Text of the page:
With longer, colder nights on the horizon, thoughts turn to steaming hot pots of tea – and dessert! One of our all-time classics is sticky toffee pudding. We’ll share the recipe tomorrow, but for now, some fab photos and very kind words from a lovely blog called Stuff I Ate.
“Tea & Sympathy always has great, friendly service, and I’ve yet to try a custard that tops theirs. I mean not in London proper, not in my kitchen, nowhere! Blast!”
This is the perfect recipe for the long weekend. Whether you’re spending it with friends and family or enjoying a few stolen moments alone, Banoffee pie is a real treat and so very simple. It is a British recipe, thought up in the kitchen of a countryside restaurant in 1972, with a definite American twang. Caramel, bananas, biscuits and cream make for a delicious crowd pleaser.
In the restaurant, we serve this in individual portions. If you’re feeding many mouths, it works just as well in a larger pie dish.
1 tin of condensed milk
Packet of digestives
1/4 lb of butter, melted
1/2 pint of double cream
3 bananas, sliced
Grated chocolate to serve
To make toffee: place unopened tin of condensed milk in boiling water for 2 – 3 hours. The longer you boil it, the darker and thicker the toffee will be. Make sure that the tin is FULLY immersed in water, otherwise, the tin will explode.
Crush digestives and mix with melted butter. Using a fork, press the digestives onto the pan, leaving no holes and then chill. Whip the cream until it’s stiff.
Layer sliced bananas over biscuit base and cover with the toffee. Add whipped cream and grated chocolate.
After Prince Harry’s recent performance in Las Vegas, we think it’s about time his dear old Grandma hoicked him back to the Palace, sat him down with a cup of tea and some homemade comfort food and gave his ear a good bending. And we have the perfect dish to accompany this most regal of talking-to’s… Spotted dick! A classic British dessert with a name that causes as many “haha’s” as its indulgent flavors do “mmmmm’s”. This one’s for you Ma’am, get ya mixing bowl out!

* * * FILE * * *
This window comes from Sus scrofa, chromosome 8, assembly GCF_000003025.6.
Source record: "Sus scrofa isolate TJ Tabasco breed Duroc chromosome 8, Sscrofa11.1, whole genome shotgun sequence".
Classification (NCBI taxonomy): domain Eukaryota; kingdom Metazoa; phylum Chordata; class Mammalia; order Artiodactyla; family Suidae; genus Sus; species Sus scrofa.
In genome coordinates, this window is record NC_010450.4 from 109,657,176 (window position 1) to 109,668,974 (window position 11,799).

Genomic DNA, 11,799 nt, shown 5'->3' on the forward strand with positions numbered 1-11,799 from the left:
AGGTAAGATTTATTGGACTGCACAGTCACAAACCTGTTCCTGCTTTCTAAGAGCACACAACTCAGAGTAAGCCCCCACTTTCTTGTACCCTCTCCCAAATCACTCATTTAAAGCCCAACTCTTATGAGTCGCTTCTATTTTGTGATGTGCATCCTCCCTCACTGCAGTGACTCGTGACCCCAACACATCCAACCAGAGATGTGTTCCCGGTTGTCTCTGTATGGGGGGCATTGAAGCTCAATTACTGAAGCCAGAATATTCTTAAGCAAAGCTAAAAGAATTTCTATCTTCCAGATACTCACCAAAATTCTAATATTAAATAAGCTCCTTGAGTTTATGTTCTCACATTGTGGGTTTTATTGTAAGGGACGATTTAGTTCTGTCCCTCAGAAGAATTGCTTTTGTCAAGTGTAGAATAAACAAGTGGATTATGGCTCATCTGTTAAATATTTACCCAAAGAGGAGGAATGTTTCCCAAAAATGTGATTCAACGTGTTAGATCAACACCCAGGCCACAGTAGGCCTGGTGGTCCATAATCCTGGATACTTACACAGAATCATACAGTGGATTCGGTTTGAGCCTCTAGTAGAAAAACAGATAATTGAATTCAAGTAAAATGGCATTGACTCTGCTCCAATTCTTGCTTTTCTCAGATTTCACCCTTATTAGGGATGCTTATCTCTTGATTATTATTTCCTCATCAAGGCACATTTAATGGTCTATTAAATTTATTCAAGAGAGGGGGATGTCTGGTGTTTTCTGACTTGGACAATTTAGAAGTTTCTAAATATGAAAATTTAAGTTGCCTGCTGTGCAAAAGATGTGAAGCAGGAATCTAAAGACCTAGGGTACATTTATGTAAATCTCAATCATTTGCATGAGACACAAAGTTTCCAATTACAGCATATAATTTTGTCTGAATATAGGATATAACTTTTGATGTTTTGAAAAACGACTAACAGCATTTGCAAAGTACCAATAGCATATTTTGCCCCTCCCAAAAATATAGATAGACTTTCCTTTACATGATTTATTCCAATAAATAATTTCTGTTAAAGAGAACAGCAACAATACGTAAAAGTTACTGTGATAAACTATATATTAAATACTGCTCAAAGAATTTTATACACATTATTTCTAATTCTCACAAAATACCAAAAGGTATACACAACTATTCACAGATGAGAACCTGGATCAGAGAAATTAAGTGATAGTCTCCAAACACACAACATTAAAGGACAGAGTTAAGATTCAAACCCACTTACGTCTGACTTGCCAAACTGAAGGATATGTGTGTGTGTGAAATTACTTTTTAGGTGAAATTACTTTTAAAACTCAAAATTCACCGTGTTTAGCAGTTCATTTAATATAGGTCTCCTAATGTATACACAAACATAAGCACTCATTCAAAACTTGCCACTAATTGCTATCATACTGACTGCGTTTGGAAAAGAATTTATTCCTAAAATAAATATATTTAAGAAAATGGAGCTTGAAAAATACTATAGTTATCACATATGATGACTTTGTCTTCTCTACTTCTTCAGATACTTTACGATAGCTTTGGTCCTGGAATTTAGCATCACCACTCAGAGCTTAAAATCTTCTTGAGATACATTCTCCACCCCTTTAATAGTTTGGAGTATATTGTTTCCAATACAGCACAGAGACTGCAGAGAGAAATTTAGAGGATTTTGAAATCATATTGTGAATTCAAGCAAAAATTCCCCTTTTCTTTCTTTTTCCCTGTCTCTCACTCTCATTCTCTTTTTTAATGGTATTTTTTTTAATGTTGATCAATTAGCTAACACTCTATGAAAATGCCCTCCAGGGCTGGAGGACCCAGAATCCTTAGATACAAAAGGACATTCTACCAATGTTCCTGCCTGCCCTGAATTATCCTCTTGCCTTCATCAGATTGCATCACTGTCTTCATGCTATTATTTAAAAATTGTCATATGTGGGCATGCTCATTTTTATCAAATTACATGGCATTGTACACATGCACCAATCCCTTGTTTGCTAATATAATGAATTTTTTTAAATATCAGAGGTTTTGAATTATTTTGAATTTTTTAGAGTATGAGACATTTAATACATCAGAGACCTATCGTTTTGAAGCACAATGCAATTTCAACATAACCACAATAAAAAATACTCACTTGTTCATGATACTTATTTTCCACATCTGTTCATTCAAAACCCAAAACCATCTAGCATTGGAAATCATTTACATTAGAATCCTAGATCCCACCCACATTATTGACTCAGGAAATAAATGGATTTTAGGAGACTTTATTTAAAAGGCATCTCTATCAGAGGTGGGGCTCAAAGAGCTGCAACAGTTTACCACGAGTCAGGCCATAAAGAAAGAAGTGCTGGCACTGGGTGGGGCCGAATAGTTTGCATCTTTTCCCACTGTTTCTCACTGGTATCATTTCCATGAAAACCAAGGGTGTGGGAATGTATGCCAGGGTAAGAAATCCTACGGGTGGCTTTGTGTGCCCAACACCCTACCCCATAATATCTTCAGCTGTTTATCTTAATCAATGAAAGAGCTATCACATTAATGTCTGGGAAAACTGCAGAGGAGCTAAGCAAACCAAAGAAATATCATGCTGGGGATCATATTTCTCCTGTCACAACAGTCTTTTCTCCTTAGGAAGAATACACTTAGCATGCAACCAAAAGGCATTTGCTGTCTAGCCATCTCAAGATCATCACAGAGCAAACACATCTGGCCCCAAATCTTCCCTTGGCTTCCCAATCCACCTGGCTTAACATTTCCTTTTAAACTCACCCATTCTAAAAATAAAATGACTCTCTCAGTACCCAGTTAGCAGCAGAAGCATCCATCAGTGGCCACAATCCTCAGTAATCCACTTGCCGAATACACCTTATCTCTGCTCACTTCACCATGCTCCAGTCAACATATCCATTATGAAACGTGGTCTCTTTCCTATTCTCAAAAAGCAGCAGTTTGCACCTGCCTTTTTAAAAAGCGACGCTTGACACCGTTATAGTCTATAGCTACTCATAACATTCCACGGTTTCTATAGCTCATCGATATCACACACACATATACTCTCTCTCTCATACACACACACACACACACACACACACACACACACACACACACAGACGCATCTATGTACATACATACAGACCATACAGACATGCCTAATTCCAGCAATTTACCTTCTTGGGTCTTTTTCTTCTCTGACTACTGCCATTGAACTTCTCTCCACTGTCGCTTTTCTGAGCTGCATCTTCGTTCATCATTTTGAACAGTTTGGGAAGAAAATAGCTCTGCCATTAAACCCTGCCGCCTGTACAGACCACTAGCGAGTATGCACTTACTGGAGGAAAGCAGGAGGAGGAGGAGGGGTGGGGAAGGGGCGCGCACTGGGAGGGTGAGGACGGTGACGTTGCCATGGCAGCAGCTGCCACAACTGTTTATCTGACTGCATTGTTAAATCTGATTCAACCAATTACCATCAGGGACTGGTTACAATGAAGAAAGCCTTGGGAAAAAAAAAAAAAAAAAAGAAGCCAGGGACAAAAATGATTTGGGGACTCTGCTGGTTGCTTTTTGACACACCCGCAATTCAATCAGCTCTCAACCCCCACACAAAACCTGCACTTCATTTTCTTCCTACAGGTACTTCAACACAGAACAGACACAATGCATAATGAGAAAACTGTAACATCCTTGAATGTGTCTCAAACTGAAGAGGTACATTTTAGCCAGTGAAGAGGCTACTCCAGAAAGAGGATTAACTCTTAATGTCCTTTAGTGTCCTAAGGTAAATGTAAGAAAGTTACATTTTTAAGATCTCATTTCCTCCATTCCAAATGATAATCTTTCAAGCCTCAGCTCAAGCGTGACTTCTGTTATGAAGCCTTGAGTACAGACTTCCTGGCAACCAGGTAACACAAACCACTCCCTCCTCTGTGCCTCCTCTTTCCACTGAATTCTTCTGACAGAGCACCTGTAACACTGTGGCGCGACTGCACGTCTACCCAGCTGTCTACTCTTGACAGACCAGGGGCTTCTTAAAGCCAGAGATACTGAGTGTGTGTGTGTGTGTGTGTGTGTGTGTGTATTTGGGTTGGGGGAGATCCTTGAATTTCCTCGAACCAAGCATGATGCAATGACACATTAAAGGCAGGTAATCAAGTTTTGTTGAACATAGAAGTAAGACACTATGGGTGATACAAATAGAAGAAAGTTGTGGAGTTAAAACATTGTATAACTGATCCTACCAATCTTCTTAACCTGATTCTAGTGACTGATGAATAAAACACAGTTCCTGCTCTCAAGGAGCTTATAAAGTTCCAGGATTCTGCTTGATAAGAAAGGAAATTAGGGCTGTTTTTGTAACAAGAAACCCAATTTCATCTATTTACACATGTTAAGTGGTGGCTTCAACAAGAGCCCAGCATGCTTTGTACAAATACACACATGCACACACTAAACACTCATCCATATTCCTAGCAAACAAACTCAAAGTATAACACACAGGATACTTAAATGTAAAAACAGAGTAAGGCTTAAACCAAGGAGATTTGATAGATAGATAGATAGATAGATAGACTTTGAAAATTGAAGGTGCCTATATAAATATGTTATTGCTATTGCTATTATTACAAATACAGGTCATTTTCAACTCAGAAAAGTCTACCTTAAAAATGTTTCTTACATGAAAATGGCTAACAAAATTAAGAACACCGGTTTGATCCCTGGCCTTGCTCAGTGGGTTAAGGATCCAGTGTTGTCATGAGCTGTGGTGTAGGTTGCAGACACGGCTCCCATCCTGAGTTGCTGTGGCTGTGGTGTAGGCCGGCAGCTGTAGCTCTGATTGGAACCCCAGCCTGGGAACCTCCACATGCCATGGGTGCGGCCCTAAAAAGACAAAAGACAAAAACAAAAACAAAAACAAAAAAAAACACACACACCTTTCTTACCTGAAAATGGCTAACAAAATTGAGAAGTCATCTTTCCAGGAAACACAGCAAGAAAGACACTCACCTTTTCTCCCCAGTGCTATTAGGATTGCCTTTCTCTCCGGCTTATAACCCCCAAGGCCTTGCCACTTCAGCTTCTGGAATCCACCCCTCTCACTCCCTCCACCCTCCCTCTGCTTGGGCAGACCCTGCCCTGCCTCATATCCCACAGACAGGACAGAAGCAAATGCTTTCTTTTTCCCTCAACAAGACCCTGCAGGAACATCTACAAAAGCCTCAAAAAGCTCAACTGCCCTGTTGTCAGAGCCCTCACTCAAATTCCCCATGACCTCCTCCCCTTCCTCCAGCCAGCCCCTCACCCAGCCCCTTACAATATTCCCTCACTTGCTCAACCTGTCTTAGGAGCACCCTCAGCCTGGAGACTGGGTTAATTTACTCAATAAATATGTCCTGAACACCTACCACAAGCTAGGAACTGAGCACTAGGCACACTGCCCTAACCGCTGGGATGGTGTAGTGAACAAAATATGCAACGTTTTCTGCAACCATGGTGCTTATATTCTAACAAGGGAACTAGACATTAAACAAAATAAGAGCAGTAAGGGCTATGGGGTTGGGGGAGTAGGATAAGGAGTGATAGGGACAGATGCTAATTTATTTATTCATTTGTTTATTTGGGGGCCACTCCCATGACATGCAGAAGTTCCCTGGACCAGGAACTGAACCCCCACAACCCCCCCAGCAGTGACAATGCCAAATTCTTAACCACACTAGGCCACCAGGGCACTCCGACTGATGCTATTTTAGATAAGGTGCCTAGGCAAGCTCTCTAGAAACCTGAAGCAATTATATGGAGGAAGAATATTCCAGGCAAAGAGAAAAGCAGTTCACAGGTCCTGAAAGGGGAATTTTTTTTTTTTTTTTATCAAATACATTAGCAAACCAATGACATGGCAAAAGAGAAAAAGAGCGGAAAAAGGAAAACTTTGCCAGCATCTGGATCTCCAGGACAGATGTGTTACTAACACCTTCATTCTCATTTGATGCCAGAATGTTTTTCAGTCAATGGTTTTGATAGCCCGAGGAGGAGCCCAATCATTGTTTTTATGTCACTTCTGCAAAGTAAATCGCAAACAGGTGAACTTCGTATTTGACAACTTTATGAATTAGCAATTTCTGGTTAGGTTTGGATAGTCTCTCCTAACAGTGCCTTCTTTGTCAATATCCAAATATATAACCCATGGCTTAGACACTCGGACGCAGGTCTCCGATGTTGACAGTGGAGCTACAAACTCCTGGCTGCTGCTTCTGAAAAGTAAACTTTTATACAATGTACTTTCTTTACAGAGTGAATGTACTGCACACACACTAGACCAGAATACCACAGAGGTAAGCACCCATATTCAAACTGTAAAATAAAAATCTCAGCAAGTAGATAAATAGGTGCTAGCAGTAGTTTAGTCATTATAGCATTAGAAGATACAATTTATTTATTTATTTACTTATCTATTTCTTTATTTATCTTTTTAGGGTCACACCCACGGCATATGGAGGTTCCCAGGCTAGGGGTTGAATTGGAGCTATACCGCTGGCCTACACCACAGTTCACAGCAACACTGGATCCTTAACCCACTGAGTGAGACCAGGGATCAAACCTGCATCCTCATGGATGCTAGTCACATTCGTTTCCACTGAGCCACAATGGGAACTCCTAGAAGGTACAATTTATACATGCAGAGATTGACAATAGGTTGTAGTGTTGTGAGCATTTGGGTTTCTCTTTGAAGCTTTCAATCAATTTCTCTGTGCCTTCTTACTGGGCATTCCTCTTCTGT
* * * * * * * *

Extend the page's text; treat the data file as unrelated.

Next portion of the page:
” In a large mixing bowl sieve in the flour. Then add in the sea salt, cinnamon, sugar, shredded suet, and the currants (or raisins). Using a wooden spoon mix these ingredients together, then add in the beaten eggs and cold milk, keep mixing with the spoon until it comes together. If the mixture is a little wet and in more plain flour. The mixture should be of a soft ‘dropping’ consistency, i.e. the mixture is not too sloppy but will drop off the spoon when tilted.
Spoon the mixture into the greased pudding basin, pack it down a little and level the surface with the back of the spoon – the level of the pudding should be about 3cm (1.5 inches) below the top of the basin (or less). Cut a round, large sheet of greaseproof paper and one of foil slightly bigger so they will come down at least 10cm (4 inches) over the sides of the basin…”
For the rest of the recipe, click here. And we sell a tinned version in-store if you’re after a quick fix, if you have a game of billiards to attend to, for example…
This week’s recipe is the perfect dessert for an impromptu Olympic party. It’s been on our specials menu this last week, and always gets a lot of love. An irresistible mixture of pieces of meringue, whipped cream and strawberries, this dessert bursts with the flavors of British summer.
Rumor has it the name came about after a pavlova was dropped at the famous boarding school. In true British style, it was scooped up and served – along with the new name!